Pharmerging markets appear to be a “dream come true” for contract research organisations (CROs) attracted by the idea of establishing clinical trials in countries where set-up costs are potentially lower and patient populations are high, said Shaylyn Pike, senior research analyst at Cutting Edge Information.
But to achieve positive results in clinical development, Pike argues CROs should make more of an effort to understand the intricacies of a country’s culture and regulation system to ensure trial success.
“Thoughtful, proactive planning could save the sponsor trouble and the CRO and site staff significant heartache,” Pike told Outsourcing-Pharma.
According to a report, cultural differences, language barriers and regulatory discrepancies among countries are but some of the major issues CROs need to consider when establishing trials in BRIC countries.
“Decision makers receive mixed intelligence about the feasibility of emerging markets for clinical development,” said Pike, who explained that overtly positive or negative interpretations of experiences from multinational companies can influence a trial's success.
As part of a study on clinical development in emerging markets, Pike and colleagues interviewed several CROs who told her that trial sponsor company representatives wanted the trials to be set up and carried out in exactly the same way as in the US.
They felt the trial sponsor companies refused to listen to suggestions of a different approach, instead demanding that as the sponsor they should determine how things are run.
Trials carried out by these means rarely succeed, explained Pike, but instead of realising the errors of their ways and making constructive alterations, sponsors tend to blame it on emerging markets.
However, Pike said: “Understanding the true opportunities and challenges inherent to each market will give decision makers the facts they need to select which countries to locate sites in and which countries to stay away from.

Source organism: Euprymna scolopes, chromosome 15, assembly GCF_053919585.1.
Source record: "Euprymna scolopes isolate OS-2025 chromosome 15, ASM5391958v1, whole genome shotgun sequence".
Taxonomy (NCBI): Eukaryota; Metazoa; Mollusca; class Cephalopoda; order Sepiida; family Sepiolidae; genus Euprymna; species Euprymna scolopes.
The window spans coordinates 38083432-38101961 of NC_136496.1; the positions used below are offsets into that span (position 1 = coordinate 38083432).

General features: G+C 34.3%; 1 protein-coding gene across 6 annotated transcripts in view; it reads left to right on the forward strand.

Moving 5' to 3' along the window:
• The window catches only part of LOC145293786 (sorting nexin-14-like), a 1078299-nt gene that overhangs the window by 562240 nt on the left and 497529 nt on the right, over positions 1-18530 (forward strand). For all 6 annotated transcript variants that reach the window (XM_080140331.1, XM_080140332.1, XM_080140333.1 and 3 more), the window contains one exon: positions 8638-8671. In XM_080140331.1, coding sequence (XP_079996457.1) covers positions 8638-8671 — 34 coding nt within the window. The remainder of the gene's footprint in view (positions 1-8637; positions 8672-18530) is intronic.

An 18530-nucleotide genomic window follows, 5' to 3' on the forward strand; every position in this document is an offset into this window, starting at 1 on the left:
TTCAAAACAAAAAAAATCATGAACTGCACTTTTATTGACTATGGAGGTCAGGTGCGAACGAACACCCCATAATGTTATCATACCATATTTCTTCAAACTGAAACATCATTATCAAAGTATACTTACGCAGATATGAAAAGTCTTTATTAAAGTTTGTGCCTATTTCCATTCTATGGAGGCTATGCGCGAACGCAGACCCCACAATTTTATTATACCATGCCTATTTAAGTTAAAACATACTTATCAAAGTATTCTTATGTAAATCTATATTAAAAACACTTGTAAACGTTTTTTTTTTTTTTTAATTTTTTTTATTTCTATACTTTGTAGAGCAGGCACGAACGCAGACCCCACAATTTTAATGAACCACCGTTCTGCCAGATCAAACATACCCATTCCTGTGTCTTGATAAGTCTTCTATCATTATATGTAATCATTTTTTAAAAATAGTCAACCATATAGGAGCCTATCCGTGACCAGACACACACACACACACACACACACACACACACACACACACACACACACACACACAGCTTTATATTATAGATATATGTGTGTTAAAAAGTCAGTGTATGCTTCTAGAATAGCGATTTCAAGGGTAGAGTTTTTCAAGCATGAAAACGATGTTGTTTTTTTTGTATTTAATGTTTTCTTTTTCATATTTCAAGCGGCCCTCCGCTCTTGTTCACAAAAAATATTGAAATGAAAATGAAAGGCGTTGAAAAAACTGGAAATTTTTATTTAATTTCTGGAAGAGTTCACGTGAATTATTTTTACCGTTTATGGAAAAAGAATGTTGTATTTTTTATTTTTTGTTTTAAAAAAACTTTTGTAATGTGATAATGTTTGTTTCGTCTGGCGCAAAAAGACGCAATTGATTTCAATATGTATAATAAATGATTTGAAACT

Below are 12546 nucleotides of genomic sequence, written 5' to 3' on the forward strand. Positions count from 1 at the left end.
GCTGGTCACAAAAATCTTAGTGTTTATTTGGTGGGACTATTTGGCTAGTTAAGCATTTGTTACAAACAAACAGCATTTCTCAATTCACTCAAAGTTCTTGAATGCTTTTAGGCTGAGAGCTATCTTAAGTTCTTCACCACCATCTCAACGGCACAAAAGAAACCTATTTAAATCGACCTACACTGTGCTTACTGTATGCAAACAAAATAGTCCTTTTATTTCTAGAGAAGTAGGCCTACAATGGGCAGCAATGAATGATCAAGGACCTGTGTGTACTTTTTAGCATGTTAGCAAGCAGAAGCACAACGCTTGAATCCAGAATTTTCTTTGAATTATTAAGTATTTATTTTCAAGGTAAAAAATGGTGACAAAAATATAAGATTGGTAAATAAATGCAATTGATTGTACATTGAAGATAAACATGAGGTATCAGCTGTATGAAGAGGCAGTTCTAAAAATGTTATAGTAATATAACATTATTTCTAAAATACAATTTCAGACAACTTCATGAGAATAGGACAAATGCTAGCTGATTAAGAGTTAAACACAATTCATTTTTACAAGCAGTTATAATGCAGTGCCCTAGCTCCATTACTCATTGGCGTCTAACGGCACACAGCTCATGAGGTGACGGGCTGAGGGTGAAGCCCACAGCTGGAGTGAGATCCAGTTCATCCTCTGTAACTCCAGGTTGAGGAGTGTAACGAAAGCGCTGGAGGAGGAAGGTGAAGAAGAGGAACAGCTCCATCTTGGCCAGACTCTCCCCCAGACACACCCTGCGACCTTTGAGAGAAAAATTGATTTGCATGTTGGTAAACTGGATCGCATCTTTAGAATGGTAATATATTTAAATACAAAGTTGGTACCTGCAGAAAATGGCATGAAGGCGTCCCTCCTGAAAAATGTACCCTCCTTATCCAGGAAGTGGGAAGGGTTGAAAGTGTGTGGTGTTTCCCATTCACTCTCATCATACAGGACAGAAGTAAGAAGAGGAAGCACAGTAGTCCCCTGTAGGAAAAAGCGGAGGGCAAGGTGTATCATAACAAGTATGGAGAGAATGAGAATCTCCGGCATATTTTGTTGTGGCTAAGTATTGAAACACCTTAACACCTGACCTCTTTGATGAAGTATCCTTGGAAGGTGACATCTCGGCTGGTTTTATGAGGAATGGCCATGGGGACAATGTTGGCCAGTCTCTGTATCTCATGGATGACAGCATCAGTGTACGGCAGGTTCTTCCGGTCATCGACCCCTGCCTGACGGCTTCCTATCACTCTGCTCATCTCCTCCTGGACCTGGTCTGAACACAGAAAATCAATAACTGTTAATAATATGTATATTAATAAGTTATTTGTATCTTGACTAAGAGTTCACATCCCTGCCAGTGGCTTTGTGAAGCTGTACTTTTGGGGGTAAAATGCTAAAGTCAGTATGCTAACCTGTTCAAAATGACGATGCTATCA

“Only when teams go in with an accurate understanding can trial success be ensured.”
Out of all of the BRIC countries, Pike said pharmaceutical companies rate China the highest for cultural concerns when establishing clinical trials. According to her studies, China offers the least friendly culture to multinational CROs, exacerbated by growing economic tension between China and the West.
Cultural points every CRO should know before entering an emerging market.
South American markets have their own set of unique considerations multinationals must abide by. Brazil, for example, is a largely Roman Catholic nation so companies should be aware of Holy days. Scheduling appointments on Good Friday or Easter Monday will only result in no-shows.
Similarly, companies must be aware when operating clinical trials in countries whose predominant religions prohibit the use of certain animal products.
Pike claims it is also imperative that CROs address language issues when working abroad. The lack of high-level medical understanding of trial subjects frequently causes trouble, so a trial sponsor must ensure patients comprehend the procedure they will be participating in.
“Companies need to learn to work with the culture” said Pike, quoting a Russian executive who pointed out the concern some CROs share that a different and “far removed” social structure means the countries have nothing in common. “What we do have in common is the desire to deliver good medical services to the population,” he said.